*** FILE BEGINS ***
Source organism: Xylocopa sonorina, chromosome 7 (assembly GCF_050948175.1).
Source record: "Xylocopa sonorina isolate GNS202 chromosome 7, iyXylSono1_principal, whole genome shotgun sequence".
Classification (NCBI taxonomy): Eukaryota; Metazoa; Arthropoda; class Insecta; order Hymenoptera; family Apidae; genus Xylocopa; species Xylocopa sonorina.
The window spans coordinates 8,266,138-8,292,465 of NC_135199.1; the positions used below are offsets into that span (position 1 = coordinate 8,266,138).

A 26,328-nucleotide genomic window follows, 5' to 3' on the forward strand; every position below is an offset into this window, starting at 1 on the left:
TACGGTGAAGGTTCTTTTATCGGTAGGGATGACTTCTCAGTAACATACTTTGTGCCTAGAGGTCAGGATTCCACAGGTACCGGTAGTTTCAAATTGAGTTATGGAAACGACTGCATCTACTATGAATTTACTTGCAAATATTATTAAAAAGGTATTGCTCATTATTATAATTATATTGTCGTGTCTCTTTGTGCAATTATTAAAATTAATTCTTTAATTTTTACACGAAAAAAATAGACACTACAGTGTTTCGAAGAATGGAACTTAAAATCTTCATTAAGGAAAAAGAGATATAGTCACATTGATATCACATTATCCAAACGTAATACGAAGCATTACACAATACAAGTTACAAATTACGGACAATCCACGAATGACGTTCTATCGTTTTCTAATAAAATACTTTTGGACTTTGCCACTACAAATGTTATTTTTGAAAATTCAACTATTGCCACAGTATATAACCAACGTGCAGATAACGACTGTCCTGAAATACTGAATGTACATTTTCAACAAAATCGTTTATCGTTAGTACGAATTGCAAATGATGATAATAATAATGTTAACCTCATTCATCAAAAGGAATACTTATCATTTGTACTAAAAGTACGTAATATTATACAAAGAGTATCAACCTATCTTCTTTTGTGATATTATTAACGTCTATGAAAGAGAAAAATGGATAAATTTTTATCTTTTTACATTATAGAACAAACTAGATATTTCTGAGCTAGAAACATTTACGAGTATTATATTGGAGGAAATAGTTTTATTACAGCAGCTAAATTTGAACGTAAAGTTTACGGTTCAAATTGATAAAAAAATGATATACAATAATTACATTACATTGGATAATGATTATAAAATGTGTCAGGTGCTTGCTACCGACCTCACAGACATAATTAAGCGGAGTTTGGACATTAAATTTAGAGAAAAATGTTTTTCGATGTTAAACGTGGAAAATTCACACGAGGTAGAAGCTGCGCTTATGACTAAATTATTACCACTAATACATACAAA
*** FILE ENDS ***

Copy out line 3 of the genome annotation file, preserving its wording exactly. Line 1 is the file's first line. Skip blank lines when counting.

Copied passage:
Classification (NCBI taxonomy): Eukaryota; Metazoa; Arthropoda; class Insecta; order Hymenoptera; family Apidae; genus Xylocopa; species Xylocopa sonorina.